Quick-take: Extremely cliche.
A preacher's son falls in love with a woman who is possibly a witch. He starts questioning his own beliefs.
As Avril Lavigne once sang, "Can I make it any more obvious?"
This book has all the cliches. Caleb Walcott has no discernable quality other than he is earnest and caring (intentional so us readers can easily put ourselves in his place?). Nowhere in the book does he ever think of something clever or make a plan. He is all reactionary and dumb angry outbursts.
Blythe Bradbury is a well-traveled smart mysterious beautiful woman that challenges Caleb's belief system. I simply have no idea why she likes Caleb so much since all her good traits are his opposite. She is polythesitic with possible agnostic tendencies. He is a preacher's son studying to a preacher himself. She is schooled in science and other modern ideas. His knowledge of anything science is basically medieval and anything new is witchcraft. She has traveled extensively. I am not sure Caleb has ever left his hometown.
He completely falls in love with her with a single kiss. I'm not surprised given the competition within the town. Unfortunately, at this point, he becomes a one-dimensional caricature of his love.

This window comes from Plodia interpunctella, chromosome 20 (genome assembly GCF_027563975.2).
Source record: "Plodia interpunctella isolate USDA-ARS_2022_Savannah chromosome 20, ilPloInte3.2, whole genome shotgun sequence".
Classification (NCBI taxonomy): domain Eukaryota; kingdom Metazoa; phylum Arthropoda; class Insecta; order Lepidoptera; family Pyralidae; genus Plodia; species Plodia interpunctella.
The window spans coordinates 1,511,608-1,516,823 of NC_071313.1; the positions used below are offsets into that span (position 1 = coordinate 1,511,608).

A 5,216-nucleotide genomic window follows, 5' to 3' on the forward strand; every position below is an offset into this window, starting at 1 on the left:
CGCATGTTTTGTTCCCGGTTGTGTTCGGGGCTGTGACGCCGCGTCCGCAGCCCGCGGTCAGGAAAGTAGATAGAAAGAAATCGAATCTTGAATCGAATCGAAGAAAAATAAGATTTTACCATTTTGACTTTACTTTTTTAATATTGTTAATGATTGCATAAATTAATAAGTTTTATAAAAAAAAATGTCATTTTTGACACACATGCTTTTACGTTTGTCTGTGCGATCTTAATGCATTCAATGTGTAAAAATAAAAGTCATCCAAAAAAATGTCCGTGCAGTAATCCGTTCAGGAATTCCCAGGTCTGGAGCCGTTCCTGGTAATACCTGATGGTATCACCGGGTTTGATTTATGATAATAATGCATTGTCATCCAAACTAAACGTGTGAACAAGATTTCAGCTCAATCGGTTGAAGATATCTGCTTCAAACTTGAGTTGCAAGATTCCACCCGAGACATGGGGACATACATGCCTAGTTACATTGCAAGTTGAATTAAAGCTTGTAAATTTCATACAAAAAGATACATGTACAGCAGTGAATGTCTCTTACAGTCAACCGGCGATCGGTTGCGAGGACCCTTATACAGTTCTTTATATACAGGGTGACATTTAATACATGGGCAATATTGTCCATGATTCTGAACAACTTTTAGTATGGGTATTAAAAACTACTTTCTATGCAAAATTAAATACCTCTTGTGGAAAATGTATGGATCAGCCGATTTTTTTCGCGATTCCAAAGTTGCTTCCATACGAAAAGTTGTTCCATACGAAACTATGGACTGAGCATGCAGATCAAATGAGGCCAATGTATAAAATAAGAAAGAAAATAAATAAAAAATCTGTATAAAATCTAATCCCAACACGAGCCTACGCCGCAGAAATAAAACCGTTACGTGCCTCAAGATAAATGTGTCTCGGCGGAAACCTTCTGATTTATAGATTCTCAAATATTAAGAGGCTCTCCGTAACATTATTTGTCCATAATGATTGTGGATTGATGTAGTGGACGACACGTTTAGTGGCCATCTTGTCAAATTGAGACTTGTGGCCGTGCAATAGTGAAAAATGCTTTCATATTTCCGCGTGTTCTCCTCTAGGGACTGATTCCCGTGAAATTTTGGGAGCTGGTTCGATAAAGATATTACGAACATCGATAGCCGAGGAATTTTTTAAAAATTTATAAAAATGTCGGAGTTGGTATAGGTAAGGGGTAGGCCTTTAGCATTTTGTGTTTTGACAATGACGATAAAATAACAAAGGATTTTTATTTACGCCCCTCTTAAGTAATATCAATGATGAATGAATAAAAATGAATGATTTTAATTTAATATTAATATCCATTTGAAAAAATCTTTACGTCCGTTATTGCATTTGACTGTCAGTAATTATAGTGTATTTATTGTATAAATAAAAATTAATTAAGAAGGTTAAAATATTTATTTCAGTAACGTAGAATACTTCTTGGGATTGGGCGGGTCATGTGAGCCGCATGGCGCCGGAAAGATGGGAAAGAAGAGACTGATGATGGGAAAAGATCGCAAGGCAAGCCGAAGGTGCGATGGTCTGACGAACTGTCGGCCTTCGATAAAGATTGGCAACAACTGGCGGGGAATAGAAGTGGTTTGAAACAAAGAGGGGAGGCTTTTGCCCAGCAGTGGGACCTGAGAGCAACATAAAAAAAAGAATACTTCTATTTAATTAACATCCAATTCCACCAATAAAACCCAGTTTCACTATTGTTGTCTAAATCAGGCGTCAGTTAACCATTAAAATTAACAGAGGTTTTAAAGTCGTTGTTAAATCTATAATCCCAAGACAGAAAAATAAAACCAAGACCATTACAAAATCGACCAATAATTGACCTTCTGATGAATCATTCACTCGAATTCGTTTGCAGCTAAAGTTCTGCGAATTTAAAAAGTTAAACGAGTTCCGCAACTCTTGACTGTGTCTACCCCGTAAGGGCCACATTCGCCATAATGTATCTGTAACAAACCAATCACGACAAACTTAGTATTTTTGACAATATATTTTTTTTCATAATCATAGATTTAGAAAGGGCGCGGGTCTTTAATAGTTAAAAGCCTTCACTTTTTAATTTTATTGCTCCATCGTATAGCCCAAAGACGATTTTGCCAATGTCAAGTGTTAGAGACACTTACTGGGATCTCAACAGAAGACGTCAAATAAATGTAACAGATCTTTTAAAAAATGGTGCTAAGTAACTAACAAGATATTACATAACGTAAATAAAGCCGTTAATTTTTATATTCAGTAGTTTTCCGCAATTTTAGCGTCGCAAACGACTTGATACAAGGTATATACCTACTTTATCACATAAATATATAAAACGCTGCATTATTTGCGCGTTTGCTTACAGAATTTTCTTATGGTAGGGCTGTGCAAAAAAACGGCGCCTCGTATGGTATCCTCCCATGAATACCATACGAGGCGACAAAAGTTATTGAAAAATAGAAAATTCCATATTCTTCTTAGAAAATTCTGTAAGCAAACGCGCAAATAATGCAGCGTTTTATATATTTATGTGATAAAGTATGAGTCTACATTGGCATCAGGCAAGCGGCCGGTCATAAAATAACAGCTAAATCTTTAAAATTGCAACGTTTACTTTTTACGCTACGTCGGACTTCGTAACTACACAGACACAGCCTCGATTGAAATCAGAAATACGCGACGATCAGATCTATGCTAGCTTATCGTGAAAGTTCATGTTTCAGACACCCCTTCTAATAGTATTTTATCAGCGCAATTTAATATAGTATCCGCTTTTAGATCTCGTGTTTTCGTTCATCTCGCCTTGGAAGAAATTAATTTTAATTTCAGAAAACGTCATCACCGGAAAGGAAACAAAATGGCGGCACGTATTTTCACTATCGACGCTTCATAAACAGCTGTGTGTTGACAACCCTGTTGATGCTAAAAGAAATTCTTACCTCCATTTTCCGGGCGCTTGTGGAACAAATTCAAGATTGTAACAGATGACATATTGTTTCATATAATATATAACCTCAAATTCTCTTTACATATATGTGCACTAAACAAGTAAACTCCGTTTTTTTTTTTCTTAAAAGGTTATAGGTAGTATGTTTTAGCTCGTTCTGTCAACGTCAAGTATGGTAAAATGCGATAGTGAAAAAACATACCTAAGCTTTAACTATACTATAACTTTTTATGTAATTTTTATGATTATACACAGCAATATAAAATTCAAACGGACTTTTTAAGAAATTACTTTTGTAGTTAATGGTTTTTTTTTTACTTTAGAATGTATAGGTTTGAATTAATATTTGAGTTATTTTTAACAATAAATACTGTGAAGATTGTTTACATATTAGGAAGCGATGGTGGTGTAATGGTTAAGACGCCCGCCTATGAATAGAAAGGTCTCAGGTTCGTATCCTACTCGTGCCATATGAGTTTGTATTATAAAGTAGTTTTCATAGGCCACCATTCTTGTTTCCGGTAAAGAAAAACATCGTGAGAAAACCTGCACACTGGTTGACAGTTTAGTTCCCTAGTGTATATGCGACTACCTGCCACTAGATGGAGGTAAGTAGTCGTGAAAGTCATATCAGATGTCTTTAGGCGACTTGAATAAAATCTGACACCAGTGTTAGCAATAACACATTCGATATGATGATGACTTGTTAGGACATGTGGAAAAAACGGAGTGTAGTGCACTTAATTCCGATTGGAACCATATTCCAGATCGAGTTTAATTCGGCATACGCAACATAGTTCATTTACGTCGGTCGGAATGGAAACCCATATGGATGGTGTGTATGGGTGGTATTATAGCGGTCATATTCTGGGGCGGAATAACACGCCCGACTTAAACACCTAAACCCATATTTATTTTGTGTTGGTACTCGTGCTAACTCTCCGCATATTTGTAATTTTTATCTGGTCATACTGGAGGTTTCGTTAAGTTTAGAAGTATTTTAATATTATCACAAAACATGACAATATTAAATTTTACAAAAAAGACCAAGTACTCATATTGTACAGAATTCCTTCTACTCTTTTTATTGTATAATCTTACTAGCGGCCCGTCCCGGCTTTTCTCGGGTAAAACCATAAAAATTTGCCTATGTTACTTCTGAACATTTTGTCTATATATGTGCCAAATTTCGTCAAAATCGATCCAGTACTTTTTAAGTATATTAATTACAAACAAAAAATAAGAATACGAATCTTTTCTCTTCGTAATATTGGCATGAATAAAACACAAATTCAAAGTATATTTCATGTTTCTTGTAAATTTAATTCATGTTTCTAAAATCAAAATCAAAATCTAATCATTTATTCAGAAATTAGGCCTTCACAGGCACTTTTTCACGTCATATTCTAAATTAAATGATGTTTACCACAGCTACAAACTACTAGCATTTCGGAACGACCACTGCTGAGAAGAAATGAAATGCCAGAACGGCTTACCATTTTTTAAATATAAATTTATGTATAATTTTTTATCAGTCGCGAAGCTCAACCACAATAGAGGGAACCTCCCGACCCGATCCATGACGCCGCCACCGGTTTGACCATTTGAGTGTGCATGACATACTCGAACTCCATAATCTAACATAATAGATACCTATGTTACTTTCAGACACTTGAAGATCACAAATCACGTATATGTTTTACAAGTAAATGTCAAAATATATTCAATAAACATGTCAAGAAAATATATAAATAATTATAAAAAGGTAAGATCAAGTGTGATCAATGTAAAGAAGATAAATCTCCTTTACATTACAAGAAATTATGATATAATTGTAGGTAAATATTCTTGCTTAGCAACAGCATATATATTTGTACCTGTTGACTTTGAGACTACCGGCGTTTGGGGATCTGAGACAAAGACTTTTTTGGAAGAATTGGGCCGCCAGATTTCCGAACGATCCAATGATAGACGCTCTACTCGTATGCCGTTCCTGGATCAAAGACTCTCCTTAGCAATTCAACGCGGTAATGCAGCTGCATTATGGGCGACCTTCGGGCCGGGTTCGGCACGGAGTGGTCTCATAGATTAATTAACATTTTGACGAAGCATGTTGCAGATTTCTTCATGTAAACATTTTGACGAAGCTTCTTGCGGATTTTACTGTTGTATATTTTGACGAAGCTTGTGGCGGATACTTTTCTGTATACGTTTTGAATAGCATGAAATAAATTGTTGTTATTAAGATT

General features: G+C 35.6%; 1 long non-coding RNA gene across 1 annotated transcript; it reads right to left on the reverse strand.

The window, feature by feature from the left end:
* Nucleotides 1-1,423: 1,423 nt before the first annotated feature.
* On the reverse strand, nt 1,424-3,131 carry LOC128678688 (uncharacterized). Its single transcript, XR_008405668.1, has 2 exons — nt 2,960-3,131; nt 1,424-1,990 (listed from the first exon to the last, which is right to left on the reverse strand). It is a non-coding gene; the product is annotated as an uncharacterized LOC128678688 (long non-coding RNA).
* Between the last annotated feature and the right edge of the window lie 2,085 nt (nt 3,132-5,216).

Anyway, to really hammer in the cliche of the close-minded religious, Caleb's father is a drunk and abusive. Many in the town behave in a way that the teachings of their religion say not to. They use their religion has a weapon against anything they do not approve of. How many times has this book been written?
Since no new story is being told here, I'm going to switch to reviewing entertainment value. Perhaps the journey is interesting, right? For that, the book is OK. Instead of purely linear, it switches back and forth between important events revealing bits and pieces each way. I had a little bit of trouble following during each time jump, but I caught on pretty quick after a paragraph. The entire series of events, from Blythe arriving, to her trial, is roughly 6 months. It could easily be entirely linear with a few flashbacks of the few important events that extend further.
This was one of those books that had me glancing at how many pages were left. Ultimately, the ending was not very satisfying.
Score: 2. I think Catherine Page is a skilled writer. She just needs a far more inspiring story as a base.
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